5. Instruct in nature and correct use of the item.  At some point, you’ll have to give into your toddler’s curiosity and teach them how to use the dishwasher, a knife, the sink, the television, etc. etc.  You’ll be surprised to find out how learning to use an item will stick with a toddler.  They very much like to know how things work and how to use them like a grown-up.  (If you’re unsure if a toddler can learn to do something (like use a knife, or put away dishes), I’d suggest checking out a Montessori book from your local library.  Kids can be a lot more self sufficient than we think.)

Viewing Monkey’s curiosity as a progression in discipline and understanding, rather than an act of disobedience, helps us to have a positive relationship about what he’s allow to do.  After all, it’s unreasonable to expect a 2-year-old to hold to the same boundaries as a 1-year-old.  Think how much they’ve learned in that year!  Once he becomes interested in an item we’d previously settled, I know it’s time to move on to the next level.  And once we’ve reached the last level, it’s no longer a problem because he knows the acceptable uses for that object.  For example, here’s how our discipline progression with the toilet looked.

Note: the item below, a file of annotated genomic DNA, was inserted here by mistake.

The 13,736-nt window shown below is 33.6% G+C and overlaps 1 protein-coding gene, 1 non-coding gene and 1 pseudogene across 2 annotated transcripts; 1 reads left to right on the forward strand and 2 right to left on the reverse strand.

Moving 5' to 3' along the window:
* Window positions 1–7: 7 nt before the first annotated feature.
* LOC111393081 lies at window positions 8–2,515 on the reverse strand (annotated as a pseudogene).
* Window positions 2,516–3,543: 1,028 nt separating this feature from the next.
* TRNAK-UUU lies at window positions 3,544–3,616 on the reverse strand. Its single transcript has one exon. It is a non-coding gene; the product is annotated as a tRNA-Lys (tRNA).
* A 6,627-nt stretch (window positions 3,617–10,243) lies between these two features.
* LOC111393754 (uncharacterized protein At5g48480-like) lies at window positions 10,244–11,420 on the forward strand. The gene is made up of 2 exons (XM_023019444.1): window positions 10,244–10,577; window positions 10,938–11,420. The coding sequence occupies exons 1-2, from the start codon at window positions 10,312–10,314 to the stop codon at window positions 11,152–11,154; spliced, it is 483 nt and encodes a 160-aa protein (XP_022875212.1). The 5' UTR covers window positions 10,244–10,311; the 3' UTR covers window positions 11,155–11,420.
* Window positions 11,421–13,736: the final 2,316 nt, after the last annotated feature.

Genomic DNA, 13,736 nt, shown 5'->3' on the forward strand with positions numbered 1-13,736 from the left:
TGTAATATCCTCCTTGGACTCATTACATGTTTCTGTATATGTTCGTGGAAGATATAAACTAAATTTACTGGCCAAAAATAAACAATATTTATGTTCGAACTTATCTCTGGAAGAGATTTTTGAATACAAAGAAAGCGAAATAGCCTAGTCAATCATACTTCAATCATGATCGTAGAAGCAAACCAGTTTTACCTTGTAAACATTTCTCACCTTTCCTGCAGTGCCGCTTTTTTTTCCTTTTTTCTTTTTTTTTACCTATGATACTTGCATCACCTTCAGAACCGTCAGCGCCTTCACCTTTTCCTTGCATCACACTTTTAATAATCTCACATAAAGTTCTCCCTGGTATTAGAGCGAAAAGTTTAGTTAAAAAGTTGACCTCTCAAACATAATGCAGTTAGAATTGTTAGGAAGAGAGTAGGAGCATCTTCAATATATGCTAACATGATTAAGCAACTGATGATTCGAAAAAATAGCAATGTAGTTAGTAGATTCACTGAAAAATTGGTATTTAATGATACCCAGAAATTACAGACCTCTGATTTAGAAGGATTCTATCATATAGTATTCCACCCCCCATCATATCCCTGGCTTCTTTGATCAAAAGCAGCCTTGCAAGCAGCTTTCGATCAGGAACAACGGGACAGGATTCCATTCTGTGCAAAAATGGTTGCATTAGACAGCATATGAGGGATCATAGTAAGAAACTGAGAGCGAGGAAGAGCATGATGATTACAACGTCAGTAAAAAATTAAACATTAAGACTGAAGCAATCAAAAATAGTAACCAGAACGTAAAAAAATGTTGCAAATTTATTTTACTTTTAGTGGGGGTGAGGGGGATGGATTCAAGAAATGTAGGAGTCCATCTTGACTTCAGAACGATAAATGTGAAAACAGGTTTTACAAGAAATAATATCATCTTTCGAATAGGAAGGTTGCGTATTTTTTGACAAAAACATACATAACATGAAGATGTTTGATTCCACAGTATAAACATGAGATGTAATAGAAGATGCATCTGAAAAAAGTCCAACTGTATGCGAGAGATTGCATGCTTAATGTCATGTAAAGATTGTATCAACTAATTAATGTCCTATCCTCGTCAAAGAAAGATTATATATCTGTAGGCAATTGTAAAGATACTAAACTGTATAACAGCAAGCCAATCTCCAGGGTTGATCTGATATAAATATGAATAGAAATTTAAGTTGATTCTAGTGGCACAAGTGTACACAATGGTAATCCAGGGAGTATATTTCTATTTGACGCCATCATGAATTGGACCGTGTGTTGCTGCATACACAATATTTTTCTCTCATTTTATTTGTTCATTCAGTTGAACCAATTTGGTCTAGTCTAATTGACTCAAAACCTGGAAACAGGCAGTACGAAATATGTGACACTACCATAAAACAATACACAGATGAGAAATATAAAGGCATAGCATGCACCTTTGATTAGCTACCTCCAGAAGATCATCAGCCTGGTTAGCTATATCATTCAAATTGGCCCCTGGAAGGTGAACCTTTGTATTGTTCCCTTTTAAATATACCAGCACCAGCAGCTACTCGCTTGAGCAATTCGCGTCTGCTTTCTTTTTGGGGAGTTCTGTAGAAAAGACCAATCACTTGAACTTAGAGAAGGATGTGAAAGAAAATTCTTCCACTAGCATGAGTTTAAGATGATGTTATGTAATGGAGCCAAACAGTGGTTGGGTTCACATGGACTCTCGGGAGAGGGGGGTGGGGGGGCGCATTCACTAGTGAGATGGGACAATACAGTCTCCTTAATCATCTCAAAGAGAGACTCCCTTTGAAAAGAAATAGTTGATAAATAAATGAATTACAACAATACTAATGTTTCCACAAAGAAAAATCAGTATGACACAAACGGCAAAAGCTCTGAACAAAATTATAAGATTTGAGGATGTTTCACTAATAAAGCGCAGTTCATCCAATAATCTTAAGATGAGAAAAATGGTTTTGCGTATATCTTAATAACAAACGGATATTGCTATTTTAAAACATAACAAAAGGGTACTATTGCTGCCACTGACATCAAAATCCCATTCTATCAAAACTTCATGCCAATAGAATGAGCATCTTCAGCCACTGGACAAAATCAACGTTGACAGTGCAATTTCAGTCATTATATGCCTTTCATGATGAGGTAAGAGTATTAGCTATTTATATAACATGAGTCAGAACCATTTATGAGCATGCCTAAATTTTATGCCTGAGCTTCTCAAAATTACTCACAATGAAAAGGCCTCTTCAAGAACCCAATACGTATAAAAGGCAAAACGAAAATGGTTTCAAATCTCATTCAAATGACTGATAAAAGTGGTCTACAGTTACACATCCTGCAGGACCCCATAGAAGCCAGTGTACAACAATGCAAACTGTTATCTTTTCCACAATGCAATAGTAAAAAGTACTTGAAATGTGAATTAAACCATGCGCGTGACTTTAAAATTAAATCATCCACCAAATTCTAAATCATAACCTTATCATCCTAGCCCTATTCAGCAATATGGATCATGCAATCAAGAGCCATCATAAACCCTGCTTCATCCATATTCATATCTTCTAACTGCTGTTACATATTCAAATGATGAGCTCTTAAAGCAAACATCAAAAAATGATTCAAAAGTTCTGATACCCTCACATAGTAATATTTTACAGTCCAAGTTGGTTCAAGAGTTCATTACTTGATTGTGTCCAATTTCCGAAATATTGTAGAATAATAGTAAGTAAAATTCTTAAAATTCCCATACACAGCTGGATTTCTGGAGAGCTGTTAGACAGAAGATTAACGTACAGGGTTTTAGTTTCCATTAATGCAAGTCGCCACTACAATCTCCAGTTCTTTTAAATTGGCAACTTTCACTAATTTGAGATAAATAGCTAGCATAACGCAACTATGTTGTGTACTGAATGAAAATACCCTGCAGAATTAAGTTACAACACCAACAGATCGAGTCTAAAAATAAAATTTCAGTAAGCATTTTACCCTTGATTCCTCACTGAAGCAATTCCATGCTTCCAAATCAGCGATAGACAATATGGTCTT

1. Keep the bathroom door closed.
  2. If the baby wanders into the bathroom, take him out and do something else with him.
  3. Explain “No, the toilet is dangerous.”  Repeat every time Monkey attempts to touch the toilet.
  4. Once Monkey realized the toilet meant open water play, I provided lots of substitute play by filling a large basin with water and setting it on the kitchen floor.  Bring towels.
  5. Explain how to raise and lower the lids gently.  Practice flushing.  Show how toilet paper flushes.  Explain about not drinking the water.  (Eventually, real potty training. :D)

This form of discipline applies mostly to things that children aren’t supposed to touch–stoves, toilets, cabinets, large boxes full of small parts.  But I suppose you could apply this method to social discipline as well.  At first, sharing and turn taking is beyond them.  Swift distraction is the only way to prevent fights.  After a while, distraction no longer works and you can begin to say “no.”  If the child is simply enjoying the act of taking, you could offer comparable activities by playing give and take with the child yourself, or perhaps a tug-of-war type game.  Finally, when the child is old enough to really understand, you can explain the motivations behind good social behavior and expect them to apply them.

Anyway, this though pattern is useful to me, so hopefully, it can help you!

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Filed under Baby (9 - 18 mos), Discipline, Infant (0 - 9 mos), Toddler (18 mos - 3 yrs)